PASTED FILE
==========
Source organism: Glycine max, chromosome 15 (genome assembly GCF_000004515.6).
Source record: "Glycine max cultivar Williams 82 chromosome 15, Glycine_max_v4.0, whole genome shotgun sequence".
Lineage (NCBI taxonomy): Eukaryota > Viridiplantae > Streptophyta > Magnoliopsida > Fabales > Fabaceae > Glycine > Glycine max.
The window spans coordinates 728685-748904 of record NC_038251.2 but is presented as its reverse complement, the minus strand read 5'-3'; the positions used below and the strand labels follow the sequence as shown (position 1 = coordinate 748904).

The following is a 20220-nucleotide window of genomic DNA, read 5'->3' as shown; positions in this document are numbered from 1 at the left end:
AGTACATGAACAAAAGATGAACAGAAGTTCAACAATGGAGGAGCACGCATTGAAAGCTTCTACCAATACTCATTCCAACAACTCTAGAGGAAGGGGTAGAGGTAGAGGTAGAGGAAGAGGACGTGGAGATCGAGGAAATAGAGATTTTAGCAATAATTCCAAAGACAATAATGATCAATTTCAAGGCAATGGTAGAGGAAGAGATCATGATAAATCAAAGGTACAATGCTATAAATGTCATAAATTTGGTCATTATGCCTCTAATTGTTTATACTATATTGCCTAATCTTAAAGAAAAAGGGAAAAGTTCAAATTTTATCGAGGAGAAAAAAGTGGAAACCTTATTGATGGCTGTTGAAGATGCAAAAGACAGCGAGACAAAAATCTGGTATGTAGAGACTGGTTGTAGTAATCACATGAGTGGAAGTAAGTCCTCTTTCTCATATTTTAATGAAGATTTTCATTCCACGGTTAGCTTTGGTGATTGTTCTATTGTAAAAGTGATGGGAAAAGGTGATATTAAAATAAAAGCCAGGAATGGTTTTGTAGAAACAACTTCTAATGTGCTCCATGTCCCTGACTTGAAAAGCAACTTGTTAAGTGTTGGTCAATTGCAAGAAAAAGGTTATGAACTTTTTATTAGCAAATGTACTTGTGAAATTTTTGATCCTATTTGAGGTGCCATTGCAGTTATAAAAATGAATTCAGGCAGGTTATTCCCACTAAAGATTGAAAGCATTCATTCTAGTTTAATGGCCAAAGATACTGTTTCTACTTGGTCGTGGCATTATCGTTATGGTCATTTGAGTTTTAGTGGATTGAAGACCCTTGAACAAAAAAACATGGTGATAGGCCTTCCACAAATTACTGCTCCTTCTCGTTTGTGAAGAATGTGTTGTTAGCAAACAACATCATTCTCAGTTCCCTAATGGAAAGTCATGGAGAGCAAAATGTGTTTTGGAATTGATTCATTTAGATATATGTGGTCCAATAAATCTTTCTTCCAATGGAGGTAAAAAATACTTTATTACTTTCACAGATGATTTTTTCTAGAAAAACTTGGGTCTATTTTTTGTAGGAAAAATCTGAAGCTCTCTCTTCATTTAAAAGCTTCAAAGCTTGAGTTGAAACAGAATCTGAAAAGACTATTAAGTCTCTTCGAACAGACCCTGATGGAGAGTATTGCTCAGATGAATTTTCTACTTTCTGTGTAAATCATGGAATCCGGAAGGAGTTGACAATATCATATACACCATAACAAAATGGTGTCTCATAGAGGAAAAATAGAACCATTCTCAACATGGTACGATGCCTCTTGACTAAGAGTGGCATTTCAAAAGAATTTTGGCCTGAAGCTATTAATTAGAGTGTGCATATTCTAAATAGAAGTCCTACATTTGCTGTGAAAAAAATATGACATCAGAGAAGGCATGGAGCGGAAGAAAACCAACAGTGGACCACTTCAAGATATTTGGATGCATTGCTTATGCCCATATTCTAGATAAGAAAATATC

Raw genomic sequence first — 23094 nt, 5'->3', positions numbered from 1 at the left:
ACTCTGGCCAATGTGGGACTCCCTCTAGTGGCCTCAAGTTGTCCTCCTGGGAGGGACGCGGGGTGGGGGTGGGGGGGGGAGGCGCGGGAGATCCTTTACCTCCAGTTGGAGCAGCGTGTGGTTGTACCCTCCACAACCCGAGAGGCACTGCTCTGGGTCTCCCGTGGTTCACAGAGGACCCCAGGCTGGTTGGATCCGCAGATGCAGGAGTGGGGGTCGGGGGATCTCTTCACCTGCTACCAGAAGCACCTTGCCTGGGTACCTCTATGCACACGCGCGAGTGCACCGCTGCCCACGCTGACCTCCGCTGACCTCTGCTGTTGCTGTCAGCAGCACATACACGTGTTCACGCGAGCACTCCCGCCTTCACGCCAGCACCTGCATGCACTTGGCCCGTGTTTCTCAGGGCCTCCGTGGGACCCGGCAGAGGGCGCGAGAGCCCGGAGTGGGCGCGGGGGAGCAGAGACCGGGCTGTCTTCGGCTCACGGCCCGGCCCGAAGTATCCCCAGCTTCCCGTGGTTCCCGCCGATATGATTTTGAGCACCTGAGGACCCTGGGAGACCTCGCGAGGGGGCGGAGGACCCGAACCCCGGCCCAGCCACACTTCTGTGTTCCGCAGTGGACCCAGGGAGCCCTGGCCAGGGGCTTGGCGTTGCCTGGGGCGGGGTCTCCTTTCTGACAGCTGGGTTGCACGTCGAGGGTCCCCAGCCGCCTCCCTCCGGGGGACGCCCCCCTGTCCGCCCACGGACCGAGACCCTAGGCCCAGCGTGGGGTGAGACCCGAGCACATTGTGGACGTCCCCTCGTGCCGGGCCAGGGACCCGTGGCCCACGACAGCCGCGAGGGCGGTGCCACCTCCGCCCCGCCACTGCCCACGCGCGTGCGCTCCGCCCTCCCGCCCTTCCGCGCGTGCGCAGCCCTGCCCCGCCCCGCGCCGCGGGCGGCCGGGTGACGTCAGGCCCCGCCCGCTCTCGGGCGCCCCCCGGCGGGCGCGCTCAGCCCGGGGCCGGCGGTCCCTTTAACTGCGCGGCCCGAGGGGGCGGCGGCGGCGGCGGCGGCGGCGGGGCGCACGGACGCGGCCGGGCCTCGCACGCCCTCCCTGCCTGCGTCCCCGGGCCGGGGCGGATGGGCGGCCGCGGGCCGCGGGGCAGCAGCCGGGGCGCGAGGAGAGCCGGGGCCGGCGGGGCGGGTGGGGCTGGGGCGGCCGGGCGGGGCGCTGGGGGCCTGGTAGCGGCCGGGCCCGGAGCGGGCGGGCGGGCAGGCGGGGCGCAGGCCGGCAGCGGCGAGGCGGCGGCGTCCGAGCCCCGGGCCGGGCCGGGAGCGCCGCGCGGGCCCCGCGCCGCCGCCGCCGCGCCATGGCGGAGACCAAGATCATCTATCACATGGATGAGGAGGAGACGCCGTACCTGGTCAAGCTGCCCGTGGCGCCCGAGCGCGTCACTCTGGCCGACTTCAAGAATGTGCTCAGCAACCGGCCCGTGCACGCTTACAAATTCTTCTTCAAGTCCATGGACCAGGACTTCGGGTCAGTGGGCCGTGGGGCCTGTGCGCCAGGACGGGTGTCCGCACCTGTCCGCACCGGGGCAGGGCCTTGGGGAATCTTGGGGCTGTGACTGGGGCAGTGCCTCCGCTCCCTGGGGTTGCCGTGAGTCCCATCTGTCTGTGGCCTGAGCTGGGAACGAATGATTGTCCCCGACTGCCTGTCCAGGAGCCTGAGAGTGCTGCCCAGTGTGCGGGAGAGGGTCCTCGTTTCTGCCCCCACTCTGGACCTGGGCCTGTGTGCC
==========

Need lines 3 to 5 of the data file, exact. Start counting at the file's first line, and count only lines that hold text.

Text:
Lineage (NCBI taxonomy): Eukaryota > Viridiplantae > Streptophyta > Magnoliopsida > Fabales > Fabaceae > Glycine > Glycine max.
The window spans coordinates 728685-748904 of record NC_038251.2 but is presented as its reverse complement, the minus strand read 5'-3'; the positions used below and the strand labels follow the sequence as shown (position 1 = coordinate 748904).

The following is a 20220-nucleotide window of genomic DNA, read 5'->3' as shown; positions in this document are numbered from 1 at the left end: